Biden opens to reducing the length of spending bills

Friday's statement by President Joe Biden indicated that he prefers to reduce the length of programs in his large social services and climate-change package than to eliminate them entirely. This is because Democrats are struggling to win moderate support for a proposal worth $3.5 trillion.

Biden opens to reducing the length of spending bills

Biden's remarks, which reassured progressives about what he hopes will become a landmark piece in his legacy, were his most direct comments to date on how he expects negotiations over the bill to go. It was a clear break with Nancy Pelosi (House Speaker), who suggested that progressive lawmakers prefer to support a particular strategy.

He said that there is no deadline to sign a deal.

Biden stated that he believes it is important to establish the principle on many issues, without guaranteeing the full 10 years. He spoke to reporters as he boarded Air Force One for Washington after a trip to Connecticut. It is important to establish it.

He said, "So you have to pass the principle and then you build on it." You can either look back or decide it doesn't.

Pelosi said however that in Monday's note to Democratic lawmakers, "Overwhelmingly" the guidance she is receiving from her fellow members was to do fewer things better.

Biden stated Friday that he expected the package to shrink but "we're going back and get the remainder" once it has passed.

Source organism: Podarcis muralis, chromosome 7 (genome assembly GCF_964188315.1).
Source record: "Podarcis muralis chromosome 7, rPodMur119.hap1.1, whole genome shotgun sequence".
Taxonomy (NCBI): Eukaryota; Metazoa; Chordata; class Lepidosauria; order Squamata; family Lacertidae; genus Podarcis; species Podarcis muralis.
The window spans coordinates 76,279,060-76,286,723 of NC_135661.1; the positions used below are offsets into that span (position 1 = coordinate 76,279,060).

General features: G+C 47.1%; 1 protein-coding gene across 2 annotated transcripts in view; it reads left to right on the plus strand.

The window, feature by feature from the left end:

"We are not going to get $3.5 billion. We won't get $3.5 trillion, but we will get it. And we're going back and getting the rest," Biden stated during remarks at Connecticut's child care center.

The Democrats on Capitol Hill want to cut the spending package to around $2 trillion. This would be funded by higher taxes for corporations and wealthy. It includes everything, from community college and free child care to senior dental, vision and hearing aid benefits. There are also significant provisions to combat climate change. These are all important items for progressives but moderates balk at the $3.5 trillion price tag.

A proposal to offer a free community college is one example of a reduction that would almost certainly be made.

Biden stated that although I doubt we will receive all the funding for community college, he is not giving up on them as long as he's president. Jill Biden, his wife, is an English professor at Northern Virginia Community College.

The Senate and House have narrow margins, so Democrats don't have enough votes to pass the bill. Some progressives are concerned about the whittling process.

As the Chairman of the Senate Budget Committee, Bernie Sanders, I-Vt. wrote an opinion column in West Virginia calling out Sen. Joe Manchin, a Democratic senator, for having blocked the domestic package.

Sanders identified Manchin as one the two Democratic senators "remaining in opposition" to this measure, which impeded the party's ability to get the 50-50 Senate support it needs to approve the still-evolving legislation.